Knowing how to plan your visit makes an already blissful experience even better
1. Schedule Strategically
Spas do most of their business on evenings and weekends. Want the run of the hydrotherapy facilities or a coveted appointment with the best therapist? Book in the morning or early afternoon, and ideally midweek, says Melissa McMahon, director of The Ritz-Carlton Spa, Los Angeles, who says it’s also one of the rare times luxury spas like hers offer promotions.
2. First a Massage, Then a Facial
If you get a facial before your massage, an hour with your face in the cradle will mar your just-perfected skin. The ideal spa itinerary gets those quotidian maintenance services out of the way first and ends with finishing touches like manicures and pedicures, with the bulk of the time devoted to body and skin-care treatments. “Typically, waxing services are done first, to get the unpleasantness out of the way. Or body scrubs and wraps. These are followed by massage, then skin care, and hair and nails are last,” McMahon says. A good spa will help schedule your treatments in the right order for the best experience.
3. Study the Menu
Most spas offer the standard array of options, such as the Swedish massage (America’s favorite). But many have unique offerings that are more than worth your while. Besides, you’re on vacation, so why not change it up? If you want results like the kind you get from a great physical therapy or chiropractic appointment, try Thai massage. Or, rather than commit to a whole new treatment, go for a custom-made option that combines massage techniques specially suited to your body’s creaks and complaints, suggests Kristin Carpenter, spa director at Eau Spa by Cornelia at The Ritz-Carlton, Palm Beach, which offers the fusion-style Self-Centered Massage.
4. Eat Intelligently
Spa-going is not the kind of thing you want to do on a full stomach — but when you have a busy day planned, you still need energy. Start with a light, nutrient-rich breakfast: an egg, a whole-grain piece of toast with almond butter, or some yogurt and fruit. But don’t skip breakfast — or lunch either: You might be having the most relaxing day of the year, but your body’s being worked on. Break every two-and-a-half hours for a spa snack, and luxe rituals that go into spa overtime should include a nibble of almonds and sips of water or tea.
5. Skip Seasonal Treatments
Not all change is worth your time, however; many spas like to offer variety to their menus with seasonal offerings, such as lavender in a summer body scrub or pumpkin in a fall facial. This is a good thing for spa-goers who’ve tried it all and eagerly anticipate the next new thing as if it’s Fashion Week. But despite the fanfare these fleeting seasonal menu items get, they’re typically not as compelling as the regular spa services — and if the products used for your spring ginger-lime body scrub come from a jar, couldn’t you really book it any time of year? Skip them unless the spa has actually sourced the ingredients fresh from the farmers market or an organic garden — or you’re just bored with spa perennials.
6. Ask the Experts
If you usually play Russian roulette with a spa menu, let a skilled facialist determine what your skin needs and cater specifically to it once you arrive. Maybe you’ve been going after your fine lines and wrinkles with microdermabrasion treatments when a deeply hydrating treatment with skin-plumping massage or microcurrents would do the trick. And you might miss out on skin-firming acupressure and de-puffing massage that makes your jawline taut and your eyes look like you’ve slept well for a week. “Guests can forget that a skin-care service is a total relaxing and soothing experience,” says Annie Fung, spa manager at ESPA at The Ritz-Carlton, Hong Kong.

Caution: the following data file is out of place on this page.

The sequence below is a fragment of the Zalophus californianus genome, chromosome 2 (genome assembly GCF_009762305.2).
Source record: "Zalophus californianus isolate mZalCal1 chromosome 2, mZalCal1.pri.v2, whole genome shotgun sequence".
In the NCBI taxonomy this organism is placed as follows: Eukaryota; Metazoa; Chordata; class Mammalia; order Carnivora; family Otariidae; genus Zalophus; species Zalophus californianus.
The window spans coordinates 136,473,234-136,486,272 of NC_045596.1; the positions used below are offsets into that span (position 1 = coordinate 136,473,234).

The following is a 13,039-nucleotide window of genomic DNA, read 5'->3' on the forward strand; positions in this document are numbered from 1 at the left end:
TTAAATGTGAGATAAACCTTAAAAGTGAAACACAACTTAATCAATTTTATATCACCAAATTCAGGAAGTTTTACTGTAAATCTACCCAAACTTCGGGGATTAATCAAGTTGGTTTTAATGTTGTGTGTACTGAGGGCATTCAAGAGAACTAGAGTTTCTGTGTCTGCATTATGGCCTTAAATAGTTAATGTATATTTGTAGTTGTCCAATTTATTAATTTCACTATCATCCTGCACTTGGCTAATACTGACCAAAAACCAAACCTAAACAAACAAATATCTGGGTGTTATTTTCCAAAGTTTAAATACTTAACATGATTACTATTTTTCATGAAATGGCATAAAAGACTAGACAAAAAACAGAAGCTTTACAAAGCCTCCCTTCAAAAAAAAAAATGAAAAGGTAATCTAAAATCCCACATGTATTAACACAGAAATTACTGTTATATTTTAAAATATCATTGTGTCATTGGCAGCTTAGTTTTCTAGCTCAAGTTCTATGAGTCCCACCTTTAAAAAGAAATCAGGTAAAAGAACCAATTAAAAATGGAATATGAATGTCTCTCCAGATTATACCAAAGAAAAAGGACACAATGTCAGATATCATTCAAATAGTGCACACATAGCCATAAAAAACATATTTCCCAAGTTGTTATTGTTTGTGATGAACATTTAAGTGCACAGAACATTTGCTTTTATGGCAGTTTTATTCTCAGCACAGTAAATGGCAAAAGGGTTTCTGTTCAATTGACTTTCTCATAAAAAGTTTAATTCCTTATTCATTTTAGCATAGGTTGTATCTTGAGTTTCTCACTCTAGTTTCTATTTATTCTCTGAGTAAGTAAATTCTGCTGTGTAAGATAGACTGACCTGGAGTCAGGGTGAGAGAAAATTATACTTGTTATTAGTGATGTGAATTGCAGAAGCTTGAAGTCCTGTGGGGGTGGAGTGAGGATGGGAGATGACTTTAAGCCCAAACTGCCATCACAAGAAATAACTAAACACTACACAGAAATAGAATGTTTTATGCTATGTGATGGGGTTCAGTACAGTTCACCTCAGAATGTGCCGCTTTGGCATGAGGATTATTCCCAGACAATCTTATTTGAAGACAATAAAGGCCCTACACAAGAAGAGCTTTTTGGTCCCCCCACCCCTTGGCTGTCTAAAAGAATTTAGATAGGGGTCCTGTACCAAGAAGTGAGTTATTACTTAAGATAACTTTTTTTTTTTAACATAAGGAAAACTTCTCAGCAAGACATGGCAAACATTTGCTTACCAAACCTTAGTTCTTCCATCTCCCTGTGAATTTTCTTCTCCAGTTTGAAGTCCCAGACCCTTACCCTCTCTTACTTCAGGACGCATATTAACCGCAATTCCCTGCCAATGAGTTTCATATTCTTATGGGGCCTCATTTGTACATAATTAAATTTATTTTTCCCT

7. Avoid the Sun
Newly exfoliated skin is especially vulnerable to the sun’s damaging ultraviolet rays. You don’t want to undo the point of your anti-aging facial by inviting the dark brown blotches, fine lines and laxity the sun’s rays can cause. Nor do you want to sunburn newly exposed skin cells. “We gently remind spa-goers who must take in the beach or pool immediately to slather on the sunscreen, and take a hat and umbrella,” says Carpenter, of The Ritz-Carlton, Palm Beach.
8. Don’t Shave!
Newly shaved legs end up getting stung by the salt or alpha hydroxy acids in the sugar used in body scrubs, so to be safe, give the razor a rest that morning. Spa director Carpenter swears that therapists take a vow of indifference to legs that aren’t perfectly smooth. For men booking facials, shave the night before. Shaving removes dead skin cells, so you really don’t need two exfoliations in a day.
9. Forgo Modesty
Spa therapists have seen it all. Even so, some spa-goers tend to prefer to wear underwear bottoms during a massage — or at least the first few. As people get more comfortable with the ritual, they may feel more at ease with nudity. A pretreatment consultation with the therapist can establish a sense of trust. “After a clear explanation of the treatment, and time to ask questions, guests feel more confident and relaxed about placing their bodies in the hands of the therapist,” says Fung, of ESPA at The Ritz-Carlton, Hong Kong.
10. Early Turndown Service
Your massage therapist will remind you to drink a lot of water. (It’s the standard spa-treatment farewell.) But how to preserve your spa-day bliss? Have an early dinner, skip the wine, and head to bed early. Because too much wine and not enough sleep are what inspire a spa visit in the first place.